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Cleaning house

You might have missed it, but there was a bit of a fuss about Google search over Christmas. A blog post arguing that Google Search was becoming useless got a massive reaction, with many agreeing. (It helped that it came out on New Year's Day, when everyone was sitting around with a hangover fannying around on the internet.)

The piece argues that Google searches have become polluted with spam and low-quality sites. It's provoked a big debate about 'SEO' - Search Engine Optimisation, the way in which publishers adjust their content to make sure it pops up in Google results. Increasingly sites make content specially designed to do well in search results, that doesn't always read well for humans.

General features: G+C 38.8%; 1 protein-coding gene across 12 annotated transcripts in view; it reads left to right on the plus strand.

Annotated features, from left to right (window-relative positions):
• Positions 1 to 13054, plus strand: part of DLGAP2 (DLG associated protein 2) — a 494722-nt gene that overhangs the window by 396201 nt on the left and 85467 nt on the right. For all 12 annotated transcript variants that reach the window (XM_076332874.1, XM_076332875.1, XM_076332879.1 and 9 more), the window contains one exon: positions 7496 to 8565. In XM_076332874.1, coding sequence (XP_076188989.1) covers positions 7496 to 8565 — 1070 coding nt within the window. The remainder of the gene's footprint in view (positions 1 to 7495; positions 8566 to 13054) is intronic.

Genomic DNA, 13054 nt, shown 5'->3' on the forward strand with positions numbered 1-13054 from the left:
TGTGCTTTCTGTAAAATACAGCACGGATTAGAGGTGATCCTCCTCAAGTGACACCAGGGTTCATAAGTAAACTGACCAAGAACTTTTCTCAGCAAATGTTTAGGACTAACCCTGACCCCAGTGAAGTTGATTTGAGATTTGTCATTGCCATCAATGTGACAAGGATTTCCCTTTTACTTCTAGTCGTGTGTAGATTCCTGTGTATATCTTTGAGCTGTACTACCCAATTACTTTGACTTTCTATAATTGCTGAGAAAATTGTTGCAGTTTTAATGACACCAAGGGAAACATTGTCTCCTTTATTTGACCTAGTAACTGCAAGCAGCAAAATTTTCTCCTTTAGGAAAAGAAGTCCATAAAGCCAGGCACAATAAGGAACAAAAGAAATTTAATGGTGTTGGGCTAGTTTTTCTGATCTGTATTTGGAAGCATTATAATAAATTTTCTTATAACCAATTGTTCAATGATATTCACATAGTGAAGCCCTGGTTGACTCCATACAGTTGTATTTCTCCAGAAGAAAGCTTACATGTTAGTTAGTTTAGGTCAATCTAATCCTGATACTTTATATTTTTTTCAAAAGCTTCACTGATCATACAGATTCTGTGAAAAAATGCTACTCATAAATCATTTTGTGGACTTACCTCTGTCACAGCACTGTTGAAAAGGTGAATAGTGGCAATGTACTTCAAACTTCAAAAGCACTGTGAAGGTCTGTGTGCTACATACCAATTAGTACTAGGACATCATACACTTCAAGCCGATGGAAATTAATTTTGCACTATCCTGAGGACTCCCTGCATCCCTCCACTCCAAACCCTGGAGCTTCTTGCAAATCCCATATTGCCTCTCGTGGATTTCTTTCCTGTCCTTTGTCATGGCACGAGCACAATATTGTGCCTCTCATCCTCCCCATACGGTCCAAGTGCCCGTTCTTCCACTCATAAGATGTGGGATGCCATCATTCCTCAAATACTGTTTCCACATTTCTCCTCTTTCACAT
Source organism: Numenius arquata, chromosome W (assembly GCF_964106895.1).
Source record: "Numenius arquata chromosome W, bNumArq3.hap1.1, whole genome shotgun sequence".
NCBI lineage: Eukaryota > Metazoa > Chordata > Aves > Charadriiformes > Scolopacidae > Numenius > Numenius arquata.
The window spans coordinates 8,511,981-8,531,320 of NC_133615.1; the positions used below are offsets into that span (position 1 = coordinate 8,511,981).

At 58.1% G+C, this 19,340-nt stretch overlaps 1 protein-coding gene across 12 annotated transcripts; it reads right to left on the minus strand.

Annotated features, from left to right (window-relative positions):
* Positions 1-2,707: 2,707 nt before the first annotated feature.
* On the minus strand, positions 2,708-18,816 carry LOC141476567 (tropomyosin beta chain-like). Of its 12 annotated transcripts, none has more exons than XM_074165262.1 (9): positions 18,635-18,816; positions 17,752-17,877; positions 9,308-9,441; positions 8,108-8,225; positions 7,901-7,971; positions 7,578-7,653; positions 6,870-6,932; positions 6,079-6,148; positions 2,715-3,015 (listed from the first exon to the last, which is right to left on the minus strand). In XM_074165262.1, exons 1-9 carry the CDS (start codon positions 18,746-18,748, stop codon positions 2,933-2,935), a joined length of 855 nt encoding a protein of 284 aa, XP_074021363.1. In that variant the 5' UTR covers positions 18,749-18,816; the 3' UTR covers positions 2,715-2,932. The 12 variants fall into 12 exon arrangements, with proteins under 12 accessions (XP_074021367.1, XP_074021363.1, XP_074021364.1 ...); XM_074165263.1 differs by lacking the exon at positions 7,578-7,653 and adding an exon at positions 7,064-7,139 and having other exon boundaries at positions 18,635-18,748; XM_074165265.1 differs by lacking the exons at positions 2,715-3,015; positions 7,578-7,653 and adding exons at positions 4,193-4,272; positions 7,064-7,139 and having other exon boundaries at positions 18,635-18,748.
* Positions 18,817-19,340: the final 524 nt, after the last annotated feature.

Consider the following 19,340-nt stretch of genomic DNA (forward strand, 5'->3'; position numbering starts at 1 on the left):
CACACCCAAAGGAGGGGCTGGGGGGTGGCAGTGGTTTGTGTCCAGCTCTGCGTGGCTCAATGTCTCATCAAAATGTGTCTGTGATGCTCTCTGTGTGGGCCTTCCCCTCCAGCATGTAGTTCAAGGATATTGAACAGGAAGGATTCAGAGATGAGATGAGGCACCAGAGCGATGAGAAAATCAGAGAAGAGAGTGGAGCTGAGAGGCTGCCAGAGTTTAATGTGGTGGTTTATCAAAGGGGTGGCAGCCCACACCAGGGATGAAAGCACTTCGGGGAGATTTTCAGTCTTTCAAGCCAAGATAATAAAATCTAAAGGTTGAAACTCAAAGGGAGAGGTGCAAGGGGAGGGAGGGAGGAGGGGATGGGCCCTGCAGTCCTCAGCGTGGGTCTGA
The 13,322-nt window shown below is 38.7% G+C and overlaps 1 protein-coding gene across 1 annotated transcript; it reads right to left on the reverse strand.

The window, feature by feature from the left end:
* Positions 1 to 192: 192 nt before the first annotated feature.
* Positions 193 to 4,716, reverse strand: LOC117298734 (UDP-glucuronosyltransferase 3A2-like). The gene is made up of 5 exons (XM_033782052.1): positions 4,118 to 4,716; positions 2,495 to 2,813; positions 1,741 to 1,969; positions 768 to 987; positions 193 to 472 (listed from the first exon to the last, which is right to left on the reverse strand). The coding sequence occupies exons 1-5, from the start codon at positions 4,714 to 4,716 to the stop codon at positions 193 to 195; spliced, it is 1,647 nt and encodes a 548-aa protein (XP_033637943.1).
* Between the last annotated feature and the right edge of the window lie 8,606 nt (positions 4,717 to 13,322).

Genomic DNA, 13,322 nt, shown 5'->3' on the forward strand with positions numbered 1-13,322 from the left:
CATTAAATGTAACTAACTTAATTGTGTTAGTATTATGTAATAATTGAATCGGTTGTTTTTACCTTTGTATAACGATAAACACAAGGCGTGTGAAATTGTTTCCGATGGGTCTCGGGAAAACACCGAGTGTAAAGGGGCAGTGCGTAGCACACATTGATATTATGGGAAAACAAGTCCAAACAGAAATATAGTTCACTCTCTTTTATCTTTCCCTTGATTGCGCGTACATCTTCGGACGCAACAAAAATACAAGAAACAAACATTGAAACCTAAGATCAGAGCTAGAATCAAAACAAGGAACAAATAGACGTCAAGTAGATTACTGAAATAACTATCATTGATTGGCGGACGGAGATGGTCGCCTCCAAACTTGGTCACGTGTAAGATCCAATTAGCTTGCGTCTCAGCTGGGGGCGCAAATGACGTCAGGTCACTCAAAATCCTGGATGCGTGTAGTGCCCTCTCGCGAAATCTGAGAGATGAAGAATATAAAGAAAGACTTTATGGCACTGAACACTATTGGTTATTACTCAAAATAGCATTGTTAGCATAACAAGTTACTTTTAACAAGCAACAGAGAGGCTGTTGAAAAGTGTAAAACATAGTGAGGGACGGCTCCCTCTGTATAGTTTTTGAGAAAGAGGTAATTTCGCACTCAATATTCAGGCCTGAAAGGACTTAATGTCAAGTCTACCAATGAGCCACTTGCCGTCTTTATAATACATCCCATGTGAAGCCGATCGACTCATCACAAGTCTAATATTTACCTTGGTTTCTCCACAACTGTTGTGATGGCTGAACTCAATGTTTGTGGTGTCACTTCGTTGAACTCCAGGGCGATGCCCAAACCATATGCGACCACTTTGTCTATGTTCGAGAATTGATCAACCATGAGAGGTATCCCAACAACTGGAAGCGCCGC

Well, now Google is doing something about it. They've changed the algorithm that powers their search results to de-rank sites with what they call 'low quality content'. That sounds rather broad, but it's pretty clear from the actual results that it's targeting these so-called 'content farms'. But have they done enough? Will the content farms just move to other sites? Could they become the internet equivalent of fugitives, moving around to stay ahead of Google's reforms? Or will they have to try and prove they've raised their content above 'low quality'? No-one knows for sure, and some people find the idea of Google censoring their results disturbing. But most seem pleased. We'll have to see how it plays out.

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